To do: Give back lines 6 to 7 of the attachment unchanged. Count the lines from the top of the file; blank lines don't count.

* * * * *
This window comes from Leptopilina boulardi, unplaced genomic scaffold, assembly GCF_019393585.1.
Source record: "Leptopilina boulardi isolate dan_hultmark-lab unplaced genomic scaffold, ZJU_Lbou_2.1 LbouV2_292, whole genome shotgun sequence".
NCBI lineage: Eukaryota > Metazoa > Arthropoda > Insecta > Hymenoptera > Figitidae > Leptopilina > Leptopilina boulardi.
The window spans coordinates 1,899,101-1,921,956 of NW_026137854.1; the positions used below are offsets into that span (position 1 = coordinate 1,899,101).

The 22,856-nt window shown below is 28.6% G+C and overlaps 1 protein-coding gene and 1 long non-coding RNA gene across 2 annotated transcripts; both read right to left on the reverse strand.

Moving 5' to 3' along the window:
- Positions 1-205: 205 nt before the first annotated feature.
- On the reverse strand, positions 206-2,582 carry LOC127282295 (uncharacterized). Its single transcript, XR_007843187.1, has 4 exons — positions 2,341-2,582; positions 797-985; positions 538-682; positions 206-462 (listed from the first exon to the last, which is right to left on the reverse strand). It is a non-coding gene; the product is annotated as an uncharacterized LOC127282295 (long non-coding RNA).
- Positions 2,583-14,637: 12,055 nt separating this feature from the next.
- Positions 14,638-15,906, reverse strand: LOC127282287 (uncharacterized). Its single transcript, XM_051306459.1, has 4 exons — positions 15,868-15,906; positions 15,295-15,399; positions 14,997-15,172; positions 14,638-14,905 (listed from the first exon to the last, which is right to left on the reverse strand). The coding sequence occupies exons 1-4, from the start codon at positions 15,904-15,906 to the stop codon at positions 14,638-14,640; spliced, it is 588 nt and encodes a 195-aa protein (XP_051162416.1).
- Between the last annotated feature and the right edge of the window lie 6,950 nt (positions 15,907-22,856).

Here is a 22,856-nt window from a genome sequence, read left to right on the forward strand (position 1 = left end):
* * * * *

Moving 5' to 3' along the window:
- Positions 1-205: 205 nt before the first annotated feature.